From time to time, waving a golden wand bound with myrtle, she stood uttering her incantation, in a sweet low voice that thrilled through all the sounds of feasting and dance, and thrilled to the soul. At length her wand pointed to the horizon. All was silent as death.

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The priests prostrated themselves; the dance ceased. Ascending to the topmost step of the vast altar, the enchantress poured her golden censer on the fame. It flashed a broad illumination on every countenance. The spell was wound; in the next moment the horn of the crescent was seen rising in silvery splendour above the horizon. “Ashtaroth, Ashtaroth,” was the chorus of the rich voices of the minstrels. ar Ashtaroth was the shout of the adoring priests, princes, and warriors in the temple. “ Ashtaroth” was the roar of the mighty multitude on the plain beneath. “ Ashtaroth," was the echo of the thousands on every hill, till it was heard rolling away through the twilight land, doubling and redoubling in distant thunder.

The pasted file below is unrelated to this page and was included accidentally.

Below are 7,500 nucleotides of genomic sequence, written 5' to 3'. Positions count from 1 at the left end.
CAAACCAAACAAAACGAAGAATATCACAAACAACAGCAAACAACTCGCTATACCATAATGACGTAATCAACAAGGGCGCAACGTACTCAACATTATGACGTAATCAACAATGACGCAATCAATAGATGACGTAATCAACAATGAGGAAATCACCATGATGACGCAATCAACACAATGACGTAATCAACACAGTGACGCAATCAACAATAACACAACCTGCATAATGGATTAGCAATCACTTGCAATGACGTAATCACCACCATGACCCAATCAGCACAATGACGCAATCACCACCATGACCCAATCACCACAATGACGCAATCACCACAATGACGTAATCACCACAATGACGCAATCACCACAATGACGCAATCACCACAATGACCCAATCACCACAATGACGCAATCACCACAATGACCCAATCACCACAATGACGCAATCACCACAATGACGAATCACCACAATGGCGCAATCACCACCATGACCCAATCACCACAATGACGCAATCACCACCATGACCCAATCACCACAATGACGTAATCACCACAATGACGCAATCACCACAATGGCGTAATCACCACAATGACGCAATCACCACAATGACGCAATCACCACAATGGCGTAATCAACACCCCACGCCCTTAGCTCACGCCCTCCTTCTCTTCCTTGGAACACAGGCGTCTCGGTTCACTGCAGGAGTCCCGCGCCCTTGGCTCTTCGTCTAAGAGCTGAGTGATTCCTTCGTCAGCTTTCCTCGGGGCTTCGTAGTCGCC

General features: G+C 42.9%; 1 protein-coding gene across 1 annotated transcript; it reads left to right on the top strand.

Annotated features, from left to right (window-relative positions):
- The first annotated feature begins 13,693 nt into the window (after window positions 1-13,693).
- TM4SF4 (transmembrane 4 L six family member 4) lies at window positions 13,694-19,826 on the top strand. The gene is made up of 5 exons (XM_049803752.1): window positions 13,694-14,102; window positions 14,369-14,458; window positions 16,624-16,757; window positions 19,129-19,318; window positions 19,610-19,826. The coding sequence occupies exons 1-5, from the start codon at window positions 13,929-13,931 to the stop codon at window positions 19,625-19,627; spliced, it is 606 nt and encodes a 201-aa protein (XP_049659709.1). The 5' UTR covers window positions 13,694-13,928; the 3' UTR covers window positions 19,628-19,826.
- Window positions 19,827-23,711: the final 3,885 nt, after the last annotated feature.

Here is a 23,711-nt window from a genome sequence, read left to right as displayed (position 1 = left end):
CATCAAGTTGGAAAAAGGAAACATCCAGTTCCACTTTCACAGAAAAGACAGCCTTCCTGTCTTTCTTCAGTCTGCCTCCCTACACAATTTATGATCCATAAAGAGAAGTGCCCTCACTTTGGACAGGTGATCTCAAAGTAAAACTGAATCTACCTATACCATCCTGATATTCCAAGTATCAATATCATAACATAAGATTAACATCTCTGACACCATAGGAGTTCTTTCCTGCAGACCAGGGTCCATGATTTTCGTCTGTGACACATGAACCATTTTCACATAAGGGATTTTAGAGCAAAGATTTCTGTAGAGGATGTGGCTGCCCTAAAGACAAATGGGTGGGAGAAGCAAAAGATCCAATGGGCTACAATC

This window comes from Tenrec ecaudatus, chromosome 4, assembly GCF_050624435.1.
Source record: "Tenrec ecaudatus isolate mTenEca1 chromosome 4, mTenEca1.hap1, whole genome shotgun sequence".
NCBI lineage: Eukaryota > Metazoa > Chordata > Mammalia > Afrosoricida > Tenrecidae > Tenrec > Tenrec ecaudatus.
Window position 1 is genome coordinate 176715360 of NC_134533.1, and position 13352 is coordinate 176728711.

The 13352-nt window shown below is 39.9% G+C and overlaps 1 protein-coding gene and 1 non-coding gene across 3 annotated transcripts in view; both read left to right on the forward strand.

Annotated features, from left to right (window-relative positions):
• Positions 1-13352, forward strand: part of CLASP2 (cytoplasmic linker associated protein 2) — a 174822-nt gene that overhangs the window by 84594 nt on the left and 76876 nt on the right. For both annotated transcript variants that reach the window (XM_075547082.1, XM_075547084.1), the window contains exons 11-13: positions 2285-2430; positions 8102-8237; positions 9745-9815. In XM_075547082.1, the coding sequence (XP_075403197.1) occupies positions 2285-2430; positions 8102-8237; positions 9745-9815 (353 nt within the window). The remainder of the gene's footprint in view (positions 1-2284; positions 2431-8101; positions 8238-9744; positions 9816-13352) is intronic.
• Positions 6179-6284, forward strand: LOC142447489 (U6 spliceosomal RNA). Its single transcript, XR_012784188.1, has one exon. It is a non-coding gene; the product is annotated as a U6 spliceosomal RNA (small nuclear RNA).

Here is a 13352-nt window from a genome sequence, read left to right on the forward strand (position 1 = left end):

• The king was descending from his throne to pour the last offering from his cup on the altar, when the tramp of horses feet struck on his

Arad heard it with strange terror. I saw his cheek grow deadly pale. It comes from the desert,” were his faint words. But it's rapid sounds told that the rider came in haste and fear. The king fung the cup from him, and grasped, but with a trembling hand, his sword. His gesture caught the general eye, and the princes crowded eagerly round him. The assembly gazed in wonder. Arad stood like a man of stone. But the moon was already above the horizon when the rider appeared ; so quick had his ear heen. He had rode since the day-dawn, and was worn out with fatigue. Mattaniah, son of Mahaliel,” murmured the impious king, “ what are thy tidings?” He could say no more ; pain had fixed his features, and his